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Re: Vulnerbilities of Interconnection

  • From: Sean Donelan
  • Date: Fri Sep 13 19:52:12 2002

On Fri, 13 Sep 2002 sgorman1@gmu.edu wrote:
> Or you cut the lines coming into the city - i.e Chicago has about 5
> diverse routes for fiber into the city.  No explosives required and you
> get the same effect.

The early ideas for the arpanet/internet never said every point would work
under all conditions.  The premise was if you destroyed (which implies
something is in fact destroyed) part of the network, the surviving parts
of the network could function.  It said nothing about the ability of the
part of the network which was destroyed to function.  It may be obvious
the destroyed portion of the network will not function, but sales people
don't always go out of their way to explain the concept.

  The Paradox of the Secrecy About Secrecy by Paul Baran, August 1964
  [...]
  The overall problem here is highly reminiscent of the atomic energy
  discussions in the 1945-55 era--only those who were not cleared were
  able to talk about "classified" atomic weapons. This caused security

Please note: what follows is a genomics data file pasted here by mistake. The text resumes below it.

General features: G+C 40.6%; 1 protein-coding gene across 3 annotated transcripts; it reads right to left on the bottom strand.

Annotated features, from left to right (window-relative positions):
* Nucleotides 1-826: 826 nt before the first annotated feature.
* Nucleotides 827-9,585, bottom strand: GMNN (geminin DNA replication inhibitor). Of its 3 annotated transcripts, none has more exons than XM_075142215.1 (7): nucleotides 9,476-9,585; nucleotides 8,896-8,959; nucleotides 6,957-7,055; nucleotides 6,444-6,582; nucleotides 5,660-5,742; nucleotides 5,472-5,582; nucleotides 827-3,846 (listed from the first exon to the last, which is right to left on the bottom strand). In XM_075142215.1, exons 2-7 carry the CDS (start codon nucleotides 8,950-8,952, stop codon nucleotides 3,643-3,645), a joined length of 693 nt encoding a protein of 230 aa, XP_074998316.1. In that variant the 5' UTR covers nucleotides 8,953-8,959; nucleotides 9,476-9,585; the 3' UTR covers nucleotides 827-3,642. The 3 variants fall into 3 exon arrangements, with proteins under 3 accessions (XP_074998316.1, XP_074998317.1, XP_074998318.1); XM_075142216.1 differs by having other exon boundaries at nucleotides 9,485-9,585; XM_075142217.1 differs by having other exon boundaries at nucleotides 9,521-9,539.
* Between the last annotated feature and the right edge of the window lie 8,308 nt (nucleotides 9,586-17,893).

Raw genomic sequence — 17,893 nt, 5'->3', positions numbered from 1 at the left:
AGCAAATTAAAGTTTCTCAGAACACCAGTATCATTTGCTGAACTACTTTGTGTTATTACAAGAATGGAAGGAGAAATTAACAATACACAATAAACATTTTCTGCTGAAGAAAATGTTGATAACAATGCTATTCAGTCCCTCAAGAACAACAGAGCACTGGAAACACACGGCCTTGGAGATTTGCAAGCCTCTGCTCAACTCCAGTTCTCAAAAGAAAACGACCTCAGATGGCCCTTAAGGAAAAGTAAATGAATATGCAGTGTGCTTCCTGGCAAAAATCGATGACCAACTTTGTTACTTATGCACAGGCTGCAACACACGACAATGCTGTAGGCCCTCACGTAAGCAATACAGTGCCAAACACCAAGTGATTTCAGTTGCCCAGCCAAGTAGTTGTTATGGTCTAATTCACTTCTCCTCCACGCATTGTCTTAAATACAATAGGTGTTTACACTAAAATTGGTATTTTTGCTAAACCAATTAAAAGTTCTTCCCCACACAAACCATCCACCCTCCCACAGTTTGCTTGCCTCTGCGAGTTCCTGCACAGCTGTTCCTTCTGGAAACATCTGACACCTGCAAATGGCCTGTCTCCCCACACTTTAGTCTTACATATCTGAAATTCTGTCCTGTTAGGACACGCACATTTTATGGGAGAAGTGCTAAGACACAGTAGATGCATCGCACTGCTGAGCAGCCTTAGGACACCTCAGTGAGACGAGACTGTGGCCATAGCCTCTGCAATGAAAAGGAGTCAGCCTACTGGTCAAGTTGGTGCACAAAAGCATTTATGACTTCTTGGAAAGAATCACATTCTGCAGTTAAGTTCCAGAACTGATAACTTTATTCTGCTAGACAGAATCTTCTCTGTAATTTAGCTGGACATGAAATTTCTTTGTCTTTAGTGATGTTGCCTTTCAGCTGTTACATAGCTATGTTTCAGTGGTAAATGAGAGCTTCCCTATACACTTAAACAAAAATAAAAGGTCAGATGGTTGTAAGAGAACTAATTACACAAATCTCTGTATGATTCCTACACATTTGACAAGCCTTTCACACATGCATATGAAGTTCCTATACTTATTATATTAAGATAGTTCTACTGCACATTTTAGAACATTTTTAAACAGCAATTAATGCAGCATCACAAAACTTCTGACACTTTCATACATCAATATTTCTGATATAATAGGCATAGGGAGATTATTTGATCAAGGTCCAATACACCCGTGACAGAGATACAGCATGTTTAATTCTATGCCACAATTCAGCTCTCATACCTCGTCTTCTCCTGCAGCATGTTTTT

officers to become highly discomfitured~by the ease with which
  unclassified clues were being combined to deduce highly accurate
  versions of material residing in the classified domain. This points up
  a commonly recurring difference of opinion (or philosophy) between the
  security officer and the technically trained observer. The more
  technical training an individual possesses, the less confidence he
  seems to have of the actual value of secrecy in protecting the spread
  of new developments in a ripe technology. True security does not always
  equate to blanket unthinking secrecy. While the security value of
  effective secrecy can be high, we must be realistic and acknowledge the
  constraints of living in a free society where effective secrecy in
  peacetime is almost impossible. Avoiding a touchy subject by falling
  back on edicts rather than rationality may automatically insure the
  continued existence of the touchy subject.
  [...]






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